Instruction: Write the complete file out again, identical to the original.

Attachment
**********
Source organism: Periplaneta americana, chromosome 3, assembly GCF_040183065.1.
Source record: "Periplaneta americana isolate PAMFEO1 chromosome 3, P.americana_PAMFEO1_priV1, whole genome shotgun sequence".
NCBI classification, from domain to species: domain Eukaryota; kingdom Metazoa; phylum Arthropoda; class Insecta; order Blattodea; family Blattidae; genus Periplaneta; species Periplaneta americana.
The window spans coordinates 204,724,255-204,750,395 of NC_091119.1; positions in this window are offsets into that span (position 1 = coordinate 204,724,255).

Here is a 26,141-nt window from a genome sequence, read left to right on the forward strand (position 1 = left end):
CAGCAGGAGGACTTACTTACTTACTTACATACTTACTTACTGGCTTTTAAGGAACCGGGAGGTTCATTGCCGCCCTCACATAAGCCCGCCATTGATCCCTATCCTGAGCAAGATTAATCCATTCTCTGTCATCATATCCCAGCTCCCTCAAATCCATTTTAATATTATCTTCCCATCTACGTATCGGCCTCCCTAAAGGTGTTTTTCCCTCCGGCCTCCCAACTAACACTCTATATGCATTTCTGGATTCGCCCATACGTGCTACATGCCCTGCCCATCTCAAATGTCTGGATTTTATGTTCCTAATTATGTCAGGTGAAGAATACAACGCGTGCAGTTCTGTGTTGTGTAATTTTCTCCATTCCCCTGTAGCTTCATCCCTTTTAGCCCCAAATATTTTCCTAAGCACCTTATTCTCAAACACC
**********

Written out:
Source organism: Periplaneta americana, chromosome 3, assembly GCF_040183065.1.
Source record: "Periplaneta americana isolate PAMFEO1 chromosome 3, P.americana_PAMFEO1_priV1, whole genome shotgun sequence".
NCBI classification, from domain to species: domain Eukaryota; kingdom Metazoa; phylum Arthropoda; class Insecta; order Blattodea; family Blattidae; genus Periplaneta; species Periplaneta americana.
The window spans coordinates 204,724,255-204,750,395 of NC_091119.1; positions in this window are offsets into that span (position 1 = coordinate 204,724,255).

Here is a 26,141-nt window from a genome sequence, read left to right on the forward strand (position 1 = left end):
CAGCAGGAGGACTTACTTACTTACTTACATACTTACTTACTGGCTTTTAAGGAACCGGGAGGTTCATTGCCGCCCTCACATAAGCCCGCCATTGATCCCTATCCTGAGCAAGATTAATCCATTCTCTGTCATCATATCCCAGCTCCCTCAAATCCATTTTAATATTATCTTCCCATCTACGTATCGGCCTCCCTAAAGGTGTTTTTCCCTCCGGCCTCCCAACTAACACTCTATATGCATTTCTGGATTCGCCCATACGTGCTACATGCCCTGCCCATCTCAAATGTCTGGATTTTATGTTCCTAATTATGTCAGGTGAAGAATACAACGCGTGCAGTTCTGTGTTGTGTAATTTTCTCCATTCCCCTGTAGCTTCATCCCTTTTAGCCCCAAATATTTTCCTAAGCACCTTATTCTCAAACACC